Naturally, there are a lot of students we meet in this issue. The one that stood out the most to me was Summer Zahid, a young woman of Middle Eastern descent wearing a hijab. There isn’t enough Muslim representation in comics, and any book that can chip away at that gets bonus points from me.

Email Rob at primaryignition@yahoo.com, or check us out on Twitter.

Posted in Comic Books/Graphic Novels, Deep Dive Reviews

A TMNT #112 Deep Dive – Origins and Opportunities

***This year marks the 10-year anniversary of IDW Publishing’s Teenage Mutant Ninja Turtles series. In celebration, we here at Primary Ignition will be looking back at the book as a whole. For some, this has emerged as the definitive version of the TMNT. Here is why…***

TITLE: Teenage Mutant Ninja Turtles #112
AUTHORS: Kevin Eastman, Tom Waltz
ARTISTS: Eastman (Layouts), Dan Duncan, Mateus Santolouco,
COLORIST: Ronda Pattison
LETTERERS: Robbie Robbins, Shawn Lee
PUBLISHER: IDW Publishing
COLLECTED IN: TMNT: The IDW Collection, Vol. 1 (shown right)
RELEASED: August 2011-July 2012

By Rob Siebert
Fanboy Wonder

One can’t define IDW’s Teenage Mutant Ninja Turtles series in one, or even a handful of ways. It covers so much ground. It’s a love-letter to decades of TMNT lore in comics, television, movies, video games, etc. It’s a masterclass in comic book storytelling in both the short and long term. It’s an explosion of often beautiful work from a number of different artists. It’s become, in some ways, the pinnacle of TMNT mythology based on not just it’s lengthy duration, but its undoubtable quality.

So for the uninitiated…who/what are the Teenage Mutant Ninja Turtles?

The Teenage Mutant Ninja Turtles, TMNT for short, were created in a black and white comic book self-published in 1984 by Kevin Eastman and Peter Laird. The premise was pure comic book insanity: Four anthropomorphic turtles trained in martial arts by an anthropomorphic rat, who then proceed to defend New York City against extraordinary threats of all kind. Most notably an evil ninja clan known as the Foot, and their sinister leader the Shredder.

This bizarre concept exploded into an unlikely cultural phenomenon after it was adapted into a wildly successful cartoon show in 1987. During the peak of the franchise’s popularity in the ’80s and early ’90s, TMNT was a multimedia and merchandising juggernaut. There were toys, feature films, video games, licensed clothing of all kinds, Turtle-themed food products, a bizarre musical stage show, just to name a few. It might be tough to understand if you weren’t a kid in the ’80s or ’90s, but “Turtlemania” was very, very real.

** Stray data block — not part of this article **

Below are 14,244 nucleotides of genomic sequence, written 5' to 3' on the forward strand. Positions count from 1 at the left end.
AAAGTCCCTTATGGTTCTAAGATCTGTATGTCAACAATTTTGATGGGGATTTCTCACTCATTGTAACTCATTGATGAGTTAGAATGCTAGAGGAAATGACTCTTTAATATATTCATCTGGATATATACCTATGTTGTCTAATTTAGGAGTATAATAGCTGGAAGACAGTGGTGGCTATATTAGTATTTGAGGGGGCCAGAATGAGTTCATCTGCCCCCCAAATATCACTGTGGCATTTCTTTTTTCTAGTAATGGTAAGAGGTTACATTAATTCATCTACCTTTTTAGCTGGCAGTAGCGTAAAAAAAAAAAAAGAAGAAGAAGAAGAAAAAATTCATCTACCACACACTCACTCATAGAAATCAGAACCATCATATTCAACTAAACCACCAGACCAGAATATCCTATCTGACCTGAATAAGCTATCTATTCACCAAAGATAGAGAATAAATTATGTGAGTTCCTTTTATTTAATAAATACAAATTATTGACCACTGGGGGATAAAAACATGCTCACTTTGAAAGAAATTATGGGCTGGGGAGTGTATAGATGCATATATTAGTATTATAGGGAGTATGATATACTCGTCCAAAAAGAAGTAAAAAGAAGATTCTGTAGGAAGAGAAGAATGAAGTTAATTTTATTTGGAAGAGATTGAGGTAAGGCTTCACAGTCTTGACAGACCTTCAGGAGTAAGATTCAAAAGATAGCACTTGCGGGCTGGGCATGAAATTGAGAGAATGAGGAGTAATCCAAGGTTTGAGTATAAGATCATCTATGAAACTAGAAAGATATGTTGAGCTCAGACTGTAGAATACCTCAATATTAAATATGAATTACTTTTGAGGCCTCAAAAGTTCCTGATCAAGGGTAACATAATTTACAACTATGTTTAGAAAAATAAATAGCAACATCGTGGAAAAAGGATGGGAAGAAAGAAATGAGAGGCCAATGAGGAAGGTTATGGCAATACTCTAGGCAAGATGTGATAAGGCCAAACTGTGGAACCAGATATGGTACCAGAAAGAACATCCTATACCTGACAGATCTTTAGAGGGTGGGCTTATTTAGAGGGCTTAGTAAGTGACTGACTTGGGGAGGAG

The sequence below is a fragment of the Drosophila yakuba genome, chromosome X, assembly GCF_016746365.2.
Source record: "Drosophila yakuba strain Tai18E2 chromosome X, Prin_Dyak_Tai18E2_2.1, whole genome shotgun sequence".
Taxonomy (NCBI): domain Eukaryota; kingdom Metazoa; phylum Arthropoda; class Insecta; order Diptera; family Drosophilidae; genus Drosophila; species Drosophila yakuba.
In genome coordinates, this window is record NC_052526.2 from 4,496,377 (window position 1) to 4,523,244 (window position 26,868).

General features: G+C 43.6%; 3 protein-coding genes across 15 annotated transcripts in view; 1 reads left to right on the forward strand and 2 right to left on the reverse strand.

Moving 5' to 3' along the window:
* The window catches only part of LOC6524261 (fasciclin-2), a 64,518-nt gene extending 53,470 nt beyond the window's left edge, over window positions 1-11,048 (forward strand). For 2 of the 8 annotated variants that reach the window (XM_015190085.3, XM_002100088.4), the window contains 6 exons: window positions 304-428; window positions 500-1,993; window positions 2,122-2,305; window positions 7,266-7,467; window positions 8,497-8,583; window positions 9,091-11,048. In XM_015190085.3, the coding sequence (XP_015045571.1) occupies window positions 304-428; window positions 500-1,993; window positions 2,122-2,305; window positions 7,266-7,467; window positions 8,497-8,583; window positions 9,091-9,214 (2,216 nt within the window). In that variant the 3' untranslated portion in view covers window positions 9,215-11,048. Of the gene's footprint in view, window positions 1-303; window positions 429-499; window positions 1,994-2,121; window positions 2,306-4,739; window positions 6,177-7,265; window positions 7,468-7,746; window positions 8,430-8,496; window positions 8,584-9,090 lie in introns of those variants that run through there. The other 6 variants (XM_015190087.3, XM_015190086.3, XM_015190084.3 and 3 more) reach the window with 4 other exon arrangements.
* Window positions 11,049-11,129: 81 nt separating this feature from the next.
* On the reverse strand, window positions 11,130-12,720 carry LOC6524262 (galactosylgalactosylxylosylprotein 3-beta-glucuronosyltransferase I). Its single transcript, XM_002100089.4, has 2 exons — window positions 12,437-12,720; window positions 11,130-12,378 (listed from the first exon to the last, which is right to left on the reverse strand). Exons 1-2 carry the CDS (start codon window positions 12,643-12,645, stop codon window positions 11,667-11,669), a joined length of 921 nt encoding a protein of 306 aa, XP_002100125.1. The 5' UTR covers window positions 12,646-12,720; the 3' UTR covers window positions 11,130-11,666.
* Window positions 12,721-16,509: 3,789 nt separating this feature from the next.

After multiple iterations in television, movies, and of course comic books, the Teenage Mutant Ninja Turtles brand was purchased by Nickelodeon in 2009. Naturally, there were more TV shows, movies, video games, etc. But for sheer power of storytelling, little (if anything) tops the 2011 comic book series from by IDW Publishing that’s still running to this day.

That’s where we come in.

Almost right off the bat, TMNT hits us with what may still be the best two-page spread in the entire series (shown right). Certainly it’s one of them. Put aside that it’s beautifully drawn and colored. This image gives us the series’ initial hook using purely the visual language of comic books. Especially if you’re a longtime Turtle fan, though you don’t need to be one in order to get it.

Look at how Old Hob and his thugs are grouped compared to how the Turtles and Splinter are grouped. There’s a sizable gap in between our heroes, whereas the villains are drawn fairly tight. What does this tell us? That something’s missing. The Turtles are incomplete. The good guys have a problem that needs to be solved. Then, consider Dan Duncan’s masterful rendering of the Turtles (I appreciate Michelangelo’s toothy growl in particular), and Ronda Pattison’s beautiful smokey coloring of the scene, and you’ve got pure comic book awesomeness spread out over two pages.

Indeed, Raphael is missing. This was the big twist early on: Having Raph grow up on his own, separated from his family. As far as set-ups are concerned, this is a pretty good one. Raph has always been written as the moody and broody one among his brothers. Growing up on his own gives him a reason to be that way, as opposed to assigning him those character traits for no real reason. So in the larger sense, it’s a good idea…

What’s always puzzled me about this twist with Raphael is that in the short term it’s never effectively followed up on. There’s no story about Raph butting heads with his father or brothers as he struggles to acclimate to this family he’s never known. Between issues #4 and #5, we essentially jump from reunited to reacclimated. It’s the kind of missed opportunity the series would not come to be associated with as it continued. Let’s call it stumbling out of the gate.